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RIAA SAYS NAPSTER
HAS NO DEFENSE

Trade Org Ready To Shoot Holes In Napster's Claim They're Not Infringing Copyrights
Hey file-sharers...not so fast.

The RIAA has revealed its counter-strategy to Napster's defense that its users are not infringing copyrights in a brief submitted to U.S. District Court in San Francisco late today.

According to a Reuters report, the trade organization will argue that Napster's contention, forged by expert attorney David Boies, has no basis in law.

Boies, who was the lead attorney for the Justice Department's successful anti-trust case against Microsoft, had argued that the Sony vs. Universal case on the Betamax, the 1992 Audio Home Recording Act which cleared home taping for personal use and the fact Napster functions like an Internet portal meant that file-sharing does not constitute copyright infringement.

"We plan to explain to the court that the law is clearly not as they claim it to be," said RIAA attorney Steve Fabrizio, who filed the brief.

The RIAA first sued Napster for copyright infringement in December and is now seeking a preliminary injunction against the file-sharing company, which allows fans to swap songs by trading MP3 files.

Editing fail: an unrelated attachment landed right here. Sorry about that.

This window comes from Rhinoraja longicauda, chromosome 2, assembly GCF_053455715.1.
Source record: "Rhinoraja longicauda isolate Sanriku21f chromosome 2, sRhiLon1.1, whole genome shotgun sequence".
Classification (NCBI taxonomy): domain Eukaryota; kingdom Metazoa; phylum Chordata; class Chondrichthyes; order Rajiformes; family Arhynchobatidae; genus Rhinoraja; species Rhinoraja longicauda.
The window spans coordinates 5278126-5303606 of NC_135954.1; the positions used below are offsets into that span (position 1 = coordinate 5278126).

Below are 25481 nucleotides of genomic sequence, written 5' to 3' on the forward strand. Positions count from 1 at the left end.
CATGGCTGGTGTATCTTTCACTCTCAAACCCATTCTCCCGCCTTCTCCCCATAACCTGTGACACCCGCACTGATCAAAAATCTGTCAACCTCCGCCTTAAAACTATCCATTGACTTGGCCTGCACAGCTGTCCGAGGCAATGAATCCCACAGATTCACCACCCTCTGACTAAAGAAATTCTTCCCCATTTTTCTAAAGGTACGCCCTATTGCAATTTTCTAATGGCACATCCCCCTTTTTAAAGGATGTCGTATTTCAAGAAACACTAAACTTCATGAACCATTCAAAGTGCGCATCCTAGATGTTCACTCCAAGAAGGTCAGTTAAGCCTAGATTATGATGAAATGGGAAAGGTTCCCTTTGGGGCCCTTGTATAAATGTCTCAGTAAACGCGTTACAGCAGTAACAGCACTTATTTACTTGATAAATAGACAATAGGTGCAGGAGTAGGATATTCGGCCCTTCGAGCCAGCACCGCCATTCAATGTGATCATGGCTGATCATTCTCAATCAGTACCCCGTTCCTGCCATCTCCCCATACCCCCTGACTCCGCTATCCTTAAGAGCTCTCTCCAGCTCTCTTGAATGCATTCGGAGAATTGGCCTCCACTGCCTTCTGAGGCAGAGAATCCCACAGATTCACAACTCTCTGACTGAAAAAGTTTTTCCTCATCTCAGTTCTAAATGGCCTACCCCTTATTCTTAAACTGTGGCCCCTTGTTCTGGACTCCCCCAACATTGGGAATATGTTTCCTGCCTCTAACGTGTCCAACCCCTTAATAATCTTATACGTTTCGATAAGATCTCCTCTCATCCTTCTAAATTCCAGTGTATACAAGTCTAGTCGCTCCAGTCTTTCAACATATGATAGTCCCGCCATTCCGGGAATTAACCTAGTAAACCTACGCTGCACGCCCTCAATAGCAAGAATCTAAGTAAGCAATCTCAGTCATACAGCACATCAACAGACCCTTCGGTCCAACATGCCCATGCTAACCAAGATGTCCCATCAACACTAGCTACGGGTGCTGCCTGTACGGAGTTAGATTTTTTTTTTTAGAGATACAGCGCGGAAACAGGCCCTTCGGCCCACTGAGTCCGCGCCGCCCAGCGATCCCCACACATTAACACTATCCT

"The AHRA has no applicability to the Napster service and doesn't apply to general purpose computers," argued Fabrizio. "But it sure is cool for downloading Grateful Dead songs.

"All of the copying and distributing being done by Napster users is on general purpose computers. Napster turns each of its users into public servers making the files available worldwide. That's not personal use, that's worldwide publishing. Now excuse me while I tape 'Sex And The City' on my VCR."

A hearing on the case is set for July 26.

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